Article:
In Rimes v. Curb Records, Inc., country music sensation LeAnn Rimes sought to void a recording contract on the basis that she was a minor when she signed it. Judge Jerry Buchmeyer, one of the original legal humorists, upheld a forum selection clause in the contract and granted the defendant’s motion to transfer the case to Tennessee—and he did it all to the tune of LeAnn’s hit songs.
Here’s a sample (footnotes omitted):
STATEMENT OF FACTS
(To be sung to the tune of LeAnn Rimes, “How Do I Live.” Copr. & (R) 1997 Curb Records, Inc.)
A very rich and famous star
Wasn’t so rich in times afar
But what a talent she had!
To sign a contract, they hoped
After her talent they scoped
They saw the cash in her eyes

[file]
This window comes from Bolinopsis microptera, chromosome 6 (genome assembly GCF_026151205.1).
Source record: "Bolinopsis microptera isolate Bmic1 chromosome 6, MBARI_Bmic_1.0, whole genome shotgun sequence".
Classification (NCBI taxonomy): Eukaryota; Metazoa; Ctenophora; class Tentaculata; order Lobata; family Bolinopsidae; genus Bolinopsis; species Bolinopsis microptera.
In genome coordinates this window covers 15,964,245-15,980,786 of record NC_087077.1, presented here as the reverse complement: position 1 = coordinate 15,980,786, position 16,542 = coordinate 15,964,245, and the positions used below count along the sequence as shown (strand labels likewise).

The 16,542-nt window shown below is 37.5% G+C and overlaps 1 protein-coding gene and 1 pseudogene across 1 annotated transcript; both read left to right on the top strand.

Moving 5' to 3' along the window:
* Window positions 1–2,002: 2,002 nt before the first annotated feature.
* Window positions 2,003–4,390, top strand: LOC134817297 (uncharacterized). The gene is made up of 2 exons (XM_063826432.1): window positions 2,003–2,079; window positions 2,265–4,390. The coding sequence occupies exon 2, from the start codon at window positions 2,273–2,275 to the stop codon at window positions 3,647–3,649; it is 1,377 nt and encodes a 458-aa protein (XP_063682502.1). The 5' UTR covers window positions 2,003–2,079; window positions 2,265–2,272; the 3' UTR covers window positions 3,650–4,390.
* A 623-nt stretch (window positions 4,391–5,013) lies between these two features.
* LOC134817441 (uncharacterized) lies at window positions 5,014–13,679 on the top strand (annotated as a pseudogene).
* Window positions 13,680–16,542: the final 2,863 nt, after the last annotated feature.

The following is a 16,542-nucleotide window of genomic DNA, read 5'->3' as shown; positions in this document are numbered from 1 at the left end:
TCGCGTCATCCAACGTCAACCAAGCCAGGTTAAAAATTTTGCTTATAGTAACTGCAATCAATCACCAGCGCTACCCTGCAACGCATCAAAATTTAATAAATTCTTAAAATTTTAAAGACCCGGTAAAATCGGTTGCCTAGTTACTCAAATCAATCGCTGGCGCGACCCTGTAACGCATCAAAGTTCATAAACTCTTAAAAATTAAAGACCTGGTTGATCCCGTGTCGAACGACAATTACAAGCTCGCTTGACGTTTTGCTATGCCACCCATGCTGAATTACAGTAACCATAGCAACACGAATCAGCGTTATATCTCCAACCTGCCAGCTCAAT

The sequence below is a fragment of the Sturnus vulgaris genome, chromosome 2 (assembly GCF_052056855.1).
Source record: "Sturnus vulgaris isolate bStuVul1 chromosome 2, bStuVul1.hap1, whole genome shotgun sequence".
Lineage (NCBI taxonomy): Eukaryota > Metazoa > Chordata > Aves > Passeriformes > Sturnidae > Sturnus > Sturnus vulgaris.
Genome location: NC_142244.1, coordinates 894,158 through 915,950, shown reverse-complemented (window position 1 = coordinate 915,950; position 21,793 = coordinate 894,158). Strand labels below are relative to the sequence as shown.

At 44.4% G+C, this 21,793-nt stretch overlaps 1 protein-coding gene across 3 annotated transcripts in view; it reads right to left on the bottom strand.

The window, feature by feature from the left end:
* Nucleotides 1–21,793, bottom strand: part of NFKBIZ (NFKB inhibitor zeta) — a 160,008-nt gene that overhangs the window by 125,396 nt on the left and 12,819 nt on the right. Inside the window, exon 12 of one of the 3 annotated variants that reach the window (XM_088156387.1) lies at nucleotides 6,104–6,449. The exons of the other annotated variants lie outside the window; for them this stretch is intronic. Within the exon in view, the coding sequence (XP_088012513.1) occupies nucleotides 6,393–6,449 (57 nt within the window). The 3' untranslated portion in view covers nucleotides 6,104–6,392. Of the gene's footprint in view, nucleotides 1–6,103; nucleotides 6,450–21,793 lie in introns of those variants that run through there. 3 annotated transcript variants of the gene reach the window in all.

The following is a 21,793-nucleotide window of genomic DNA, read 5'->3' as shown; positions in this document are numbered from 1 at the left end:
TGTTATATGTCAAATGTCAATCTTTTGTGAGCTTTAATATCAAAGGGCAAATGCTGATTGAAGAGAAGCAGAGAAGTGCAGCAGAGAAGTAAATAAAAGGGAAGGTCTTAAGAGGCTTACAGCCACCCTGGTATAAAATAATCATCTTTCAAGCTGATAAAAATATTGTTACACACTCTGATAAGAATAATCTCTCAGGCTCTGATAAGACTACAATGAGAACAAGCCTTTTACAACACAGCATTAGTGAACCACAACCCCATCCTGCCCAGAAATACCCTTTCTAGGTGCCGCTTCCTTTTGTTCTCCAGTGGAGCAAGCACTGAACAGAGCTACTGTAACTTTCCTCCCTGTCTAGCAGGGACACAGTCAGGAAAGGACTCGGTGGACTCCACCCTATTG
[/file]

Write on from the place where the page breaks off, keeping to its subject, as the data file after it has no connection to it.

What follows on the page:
Who at twelve was hardly dumb herself
Wanted to retain her future wealth
If you could have seen
Baby those attorneys changed everything
But so many lines!
They missed one thing.
Why did you sign, LeAnn Rimes?
So long ago
Off on that choice of forum?
Your attorneys didn’t know?
They made lots of changes, but one thing survived …
Forum clause, to that clause, what weight do we give?
Back and forth from judge to attorney
Both in Texas and in Tennessee
There was so much to review
With a guardian to oversee
She disavowed her own minority
Now she believes
Her age will invalidate everything
She ever signed
We must decide
How do we read the forum clause?
Binding or no?
How could she see, at age twelve
Or truly know
That the Curb-Rimes relations, would never survive?
Forum clause, to that clause, how much weight do we give?
Judge Buchmeyer wrote separate lyrics for the “Legal Analysis” and “Conclusion,” making the opinion a LeAnn Rimes Greatest Hits collection.
— Rimes v. Curb Records, Inc., 129 F. Supp. 2d 984, 985–86 (N.D. Tex. 2001). Thanks to Melissa Williams.